Getting a job can prove to be difficult. It involves dozens of applications to different companies— and that is if a company has already been found. Most of the time, merely finding the right company can also be demanding. With all these arduous factors, if an employer exhibits discrimination, it complicates the job search process even more.
Fortunately, discrimination in the workplace is deemed unlawful under federal law, and any employer proven to have had exhibited any form of discrimination is liable in court. Discriminatory employment practices should not exist in job hiring scenarios. Here are some facts to know about hiring discrimination and the things to recognize if any form of discrimination is happening.
What is hiring discrimination?
There are many types of employment discrimination. Wrongful termination and non-promotion of an employee because of his or her race, color, or religion are some examples of employment discrimination. These occur within different parts of the employment process, from the application stage up to when someone is already an employee.
Hiring discrimination, on the one hand, happens when hiring managers are refusing to hire due to his or her prejudice on any certain demographic, whether it be age, sex, race, class, religion and the like. Hiring discrimination occurs even after the hiring process is done or an employee is about to be hired.
How would you know if an employer is discriminating?
Discrimination before an interview meeting
Even before an application has been filed, a job seeker may have already been discriminated. Without even directly interacting with the employers, an applicant may have previously been denied a job just because of a particular demographic trait. Under the Equal Employment Opportunity Commission (EEOC), unless these specific characteristics are required or interfere with the job, this is deemed illegal.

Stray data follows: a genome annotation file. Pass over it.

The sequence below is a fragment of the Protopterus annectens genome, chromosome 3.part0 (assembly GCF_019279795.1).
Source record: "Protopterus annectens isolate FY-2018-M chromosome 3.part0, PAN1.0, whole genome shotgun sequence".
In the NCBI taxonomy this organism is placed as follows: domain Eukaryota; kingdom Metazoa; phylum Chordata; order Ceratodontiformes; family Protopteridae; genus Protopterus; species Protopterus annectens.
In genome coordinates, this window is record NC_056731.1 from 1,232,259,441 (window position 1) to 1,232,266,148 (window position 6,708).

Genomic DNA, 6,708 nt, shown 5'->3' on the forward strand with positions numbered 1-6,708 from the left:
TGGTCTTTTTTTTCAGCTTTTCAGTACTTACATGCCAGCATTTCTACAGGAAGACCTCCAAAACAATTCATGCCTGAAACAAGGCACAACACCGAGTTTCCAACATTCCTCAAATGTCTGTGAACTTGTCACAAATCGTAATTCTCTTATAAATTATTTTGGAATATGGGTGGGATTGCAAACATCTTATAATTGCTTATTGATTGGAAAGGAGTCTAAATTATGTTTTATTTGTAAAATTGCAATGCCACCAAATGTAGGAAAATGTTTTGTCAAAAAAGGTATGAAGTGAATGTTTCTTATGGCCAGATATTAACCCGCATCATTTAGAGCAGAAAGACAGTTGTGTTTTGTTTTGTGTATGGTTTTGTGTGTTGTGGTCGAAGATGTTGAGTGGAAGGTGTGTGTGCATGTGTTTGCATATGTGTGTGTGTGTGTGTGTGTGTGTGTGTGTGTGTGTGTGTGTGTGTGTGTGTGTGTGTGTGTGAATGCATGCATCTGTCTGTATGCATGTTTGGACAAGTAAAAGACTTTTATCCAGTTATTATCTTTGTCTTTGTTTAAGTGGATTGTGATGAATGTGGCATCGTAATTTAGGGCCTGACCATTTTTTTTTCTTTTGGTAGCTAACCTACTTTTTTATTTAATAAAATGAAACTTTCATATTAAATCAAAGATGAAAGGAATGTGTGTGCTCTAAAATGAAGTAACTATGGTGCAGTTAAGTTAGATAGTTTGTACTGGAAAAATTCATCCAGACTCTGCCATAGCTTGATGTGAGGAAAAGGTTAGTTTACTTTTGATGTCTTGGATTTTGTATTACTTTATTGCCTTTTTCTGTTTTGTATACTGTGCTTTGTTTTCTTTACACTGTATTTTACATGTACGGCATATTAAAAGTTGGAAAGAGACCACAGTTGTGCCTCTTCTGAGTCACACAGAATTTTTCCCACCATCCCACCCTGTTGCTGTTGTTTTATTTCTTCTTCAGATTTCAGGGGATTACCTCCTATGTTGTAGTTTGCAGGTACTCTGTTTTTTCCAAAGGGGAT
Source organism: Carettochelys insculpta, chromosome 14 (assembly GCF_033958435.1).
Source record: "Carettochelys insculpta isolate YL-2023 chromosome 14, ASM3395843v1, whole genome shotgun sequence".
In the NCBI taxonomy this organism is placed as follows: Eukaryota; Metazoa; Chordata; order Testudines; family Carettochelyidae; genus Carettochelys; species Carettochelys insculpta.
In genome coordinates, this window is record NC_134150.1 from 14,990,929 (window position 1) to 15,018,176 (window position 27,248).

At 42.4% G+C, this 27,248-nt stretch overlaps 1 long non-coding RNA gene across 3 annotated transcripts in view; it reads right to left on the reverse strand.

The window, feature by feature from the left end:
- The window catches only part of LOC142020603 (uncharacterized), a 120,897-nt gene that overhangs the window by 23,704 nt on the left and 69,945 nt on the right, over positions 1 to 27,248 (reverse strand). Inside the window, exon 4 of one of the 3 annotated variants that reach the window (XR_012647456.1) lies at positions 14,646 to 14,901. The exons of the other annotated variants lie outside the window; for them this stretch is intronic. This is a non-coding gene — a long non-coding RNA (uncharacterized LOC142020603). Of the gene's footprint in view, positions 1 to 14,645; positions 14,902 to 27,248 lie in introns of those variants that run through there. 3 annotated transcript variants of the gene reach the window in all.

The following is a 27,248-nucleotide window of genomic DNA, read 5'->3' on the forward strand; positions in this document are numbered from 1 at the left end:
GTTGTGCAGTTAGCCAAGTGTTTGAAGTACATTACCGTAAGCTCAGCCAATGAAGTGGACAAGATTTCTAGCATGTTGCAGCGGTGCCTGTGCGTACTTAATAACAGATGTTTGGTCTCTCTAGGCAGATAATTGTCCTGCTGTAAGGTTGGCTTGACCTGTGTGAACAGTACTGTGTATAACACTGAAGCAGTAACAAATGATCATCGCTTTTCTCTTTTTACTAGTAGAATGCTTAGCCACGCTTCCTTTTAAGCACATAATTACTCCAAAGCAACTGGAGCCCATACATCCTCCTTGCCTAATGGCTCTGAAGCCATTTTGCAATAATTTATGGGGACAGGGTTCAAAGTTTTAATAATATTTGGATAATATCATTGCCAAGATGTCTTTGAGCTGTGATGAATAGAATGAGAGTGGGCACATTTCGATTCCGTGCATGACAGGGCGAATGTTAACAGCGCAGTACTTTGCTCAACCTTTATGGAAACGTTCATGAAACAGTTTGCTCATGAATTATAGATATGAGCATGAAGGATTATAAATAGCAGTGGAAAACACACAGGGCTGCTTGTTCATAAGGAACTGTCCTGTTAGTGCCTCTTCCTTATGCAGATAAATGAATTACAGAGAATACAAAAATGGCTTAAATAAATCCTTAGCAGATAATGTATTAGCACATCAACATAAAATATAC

Therefore, it is unlawful for employers to base hiring decisions on stereotypes or assumptions about an applicant’s age, sex, race, ethnicity, national origin, religion, class, or disability. Below are some ways wherein employers may have exhibited discrimination against these certain demographics.
Under EEOC rules, job advertisements are required to be impartial. Thus, the law prohibits advertisements to show either preference or disfavor towards certain people from applying for employment. Applicants must not be required to possess a specific race, sex, age, religion, etc. For instance, a company posting a help-wanted ad looking for males may discourage women from applying.
Employers’ employment recruitment tactics should also be equal. This means that having recruited in such a way that has excluded, whether intentionally or unintentionally, certain demographics from applying may also be deemed unlawful. For example, an employer’s word of mouth recruitment tactic to his or her predominantly Caucasian workforce, which has resulted in the hiring of predominantly Caucasian hires, is considered discriminatory.
All job applicants have the right to be treated fairly. Thus, employers are barred from denying applicants of a particular race, sex, religion, etc. of any form or applications needed for employment in the company.
Discrimination during interviews
Arguably the period in the job application process where discrimination is most prevalent, the interview meeting is where job applicants may blatantly recognize whether a hiring manager is indeed discriminatory.